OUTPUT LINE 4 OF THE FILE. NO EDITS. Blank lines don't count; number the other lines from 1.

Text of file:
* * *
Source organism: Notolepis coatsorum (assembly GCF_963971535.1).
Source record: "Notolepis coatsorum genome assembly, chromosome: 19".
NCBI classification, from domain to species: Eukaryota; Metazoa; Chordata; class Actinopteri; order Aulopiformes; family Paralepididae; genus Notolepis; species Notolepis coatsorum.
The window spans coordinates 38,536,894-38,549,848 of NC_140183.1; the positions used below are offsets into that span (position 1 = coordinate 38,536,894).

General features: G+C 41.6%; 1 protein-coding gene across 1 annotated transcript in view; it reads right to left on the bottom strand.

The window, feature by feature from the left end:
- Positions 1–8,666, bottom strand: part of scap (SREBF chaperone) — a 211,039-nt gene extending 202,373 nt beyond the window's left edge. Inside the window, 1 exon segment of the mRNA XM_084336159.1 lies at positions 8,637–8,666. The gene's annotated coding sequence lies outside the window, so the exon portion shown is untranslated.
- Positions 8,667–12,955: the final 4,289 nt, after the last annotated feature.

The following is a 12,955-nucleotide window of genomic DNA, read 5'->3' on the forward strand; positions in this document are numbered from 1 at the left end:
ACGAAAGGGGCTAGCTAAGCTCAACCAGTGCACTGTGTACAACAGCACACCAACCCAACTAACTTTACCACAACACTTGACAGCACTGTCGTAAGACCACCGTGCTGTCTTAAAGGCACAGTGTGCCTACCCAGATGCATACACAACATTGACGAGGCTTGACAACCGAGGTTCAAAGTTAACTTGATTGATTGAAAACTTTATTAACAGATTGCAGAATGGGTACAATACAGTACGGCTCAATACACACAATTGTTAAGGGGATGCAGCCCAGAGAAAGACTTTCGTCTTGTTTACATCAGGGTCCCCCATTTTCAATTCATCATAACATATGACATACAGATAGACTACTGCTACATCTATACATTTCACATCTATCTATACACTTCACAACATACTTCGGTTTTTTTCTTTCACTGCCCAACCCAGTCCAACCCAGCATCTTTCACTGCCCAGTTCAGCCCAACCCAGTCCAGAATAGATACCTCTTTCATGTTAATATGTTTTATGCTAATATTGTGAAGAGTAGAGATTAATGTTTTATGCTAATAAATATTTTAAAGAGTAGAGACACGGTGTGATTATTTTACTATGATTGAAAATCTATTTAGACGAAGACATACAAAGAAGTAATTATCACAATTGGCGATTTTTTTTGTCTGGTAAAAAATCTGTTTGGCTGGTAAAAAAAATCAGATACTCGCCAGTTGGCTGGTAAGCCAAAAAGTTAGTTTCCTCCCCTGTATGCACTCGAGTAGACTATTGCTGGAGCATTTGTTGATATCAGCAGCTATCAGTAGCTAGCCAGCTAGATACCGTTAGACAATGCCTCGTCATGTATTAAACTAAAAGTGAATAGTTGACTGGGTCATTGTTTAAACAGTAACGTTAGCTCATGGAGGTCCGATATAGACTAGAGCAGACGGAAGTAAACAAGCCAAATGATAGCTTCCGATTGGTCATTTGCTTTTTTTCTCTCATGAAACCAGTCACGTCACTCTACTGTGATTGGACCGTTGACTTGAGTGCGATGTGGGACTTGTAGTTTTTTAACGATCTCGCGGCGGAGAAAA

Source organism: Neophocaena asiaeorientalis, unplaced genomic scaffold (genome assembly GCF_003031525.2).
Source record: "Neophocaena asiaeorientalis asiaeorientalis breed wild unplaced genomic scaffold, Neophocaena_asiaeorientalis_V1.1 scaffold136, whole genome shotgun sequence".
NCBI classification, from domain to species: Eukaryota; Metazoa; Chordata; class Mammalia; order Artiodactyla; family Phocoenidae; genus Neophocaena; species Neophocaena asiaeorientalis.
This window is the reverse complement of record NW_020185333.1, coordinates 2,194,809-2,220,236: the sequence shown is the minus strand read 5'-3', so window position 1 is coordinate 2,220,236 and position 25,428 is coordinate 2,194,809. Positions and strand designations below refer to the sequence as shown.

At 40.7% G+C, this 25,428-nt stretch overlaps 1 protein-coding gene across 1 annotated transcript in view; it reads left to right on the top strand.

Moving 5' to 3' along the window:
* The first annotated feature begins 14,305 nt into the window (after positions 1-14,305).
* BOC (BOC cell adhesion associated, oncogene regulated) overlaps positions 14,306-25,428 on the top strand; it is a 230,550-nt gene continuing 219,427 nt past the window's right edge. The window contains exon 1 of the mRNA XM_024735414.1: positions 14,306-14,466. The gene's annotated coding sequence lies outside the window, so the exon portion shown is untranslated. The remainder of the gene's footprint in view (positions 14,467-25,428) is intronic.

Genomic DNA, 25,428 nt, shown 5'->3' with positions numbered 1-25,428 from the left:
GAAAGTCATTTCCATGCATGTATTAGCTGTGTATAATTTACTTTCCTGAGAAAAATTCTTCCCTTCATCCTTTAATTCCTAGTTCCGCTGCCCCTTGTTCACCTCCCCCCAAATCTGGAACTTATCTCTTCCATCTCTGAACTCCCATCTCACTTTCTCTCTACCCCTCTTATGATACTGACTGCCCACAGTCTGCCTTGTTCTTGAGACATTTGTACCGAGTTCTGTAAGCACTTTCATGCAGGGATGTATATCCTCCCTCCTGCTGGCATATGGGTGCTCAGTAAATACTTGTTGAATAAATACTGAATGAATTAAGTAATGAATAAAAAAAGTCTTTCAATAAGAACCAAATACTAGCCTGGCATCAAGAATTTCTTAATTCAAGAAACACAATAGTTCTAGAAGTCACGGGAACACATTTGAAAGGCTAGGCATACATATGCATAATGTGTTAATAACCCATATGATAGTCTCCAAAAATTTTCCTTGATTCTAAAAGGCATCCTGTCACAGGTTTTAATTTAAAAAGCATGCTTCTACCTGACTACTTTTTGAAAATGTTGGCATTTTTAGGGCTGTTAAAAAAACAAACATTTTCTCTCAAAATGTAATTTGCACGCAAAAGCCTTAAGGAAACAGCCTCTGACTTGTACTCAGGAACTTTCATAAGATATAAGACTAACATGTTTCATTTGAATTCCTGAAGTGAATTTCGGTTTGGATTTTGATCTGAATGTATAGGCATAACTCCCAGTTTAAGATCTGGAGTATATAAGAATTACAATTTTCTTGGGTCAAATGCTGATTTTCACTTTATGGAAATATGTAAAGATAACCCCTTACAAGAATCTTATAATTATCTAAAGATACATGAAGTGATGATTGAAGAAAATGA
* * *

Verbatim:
The window spans coordinates 38,536,894-38,549,848 of NC_140183.1; the positions used below are offsets into that span (position 1 = coordinate 38,536,894).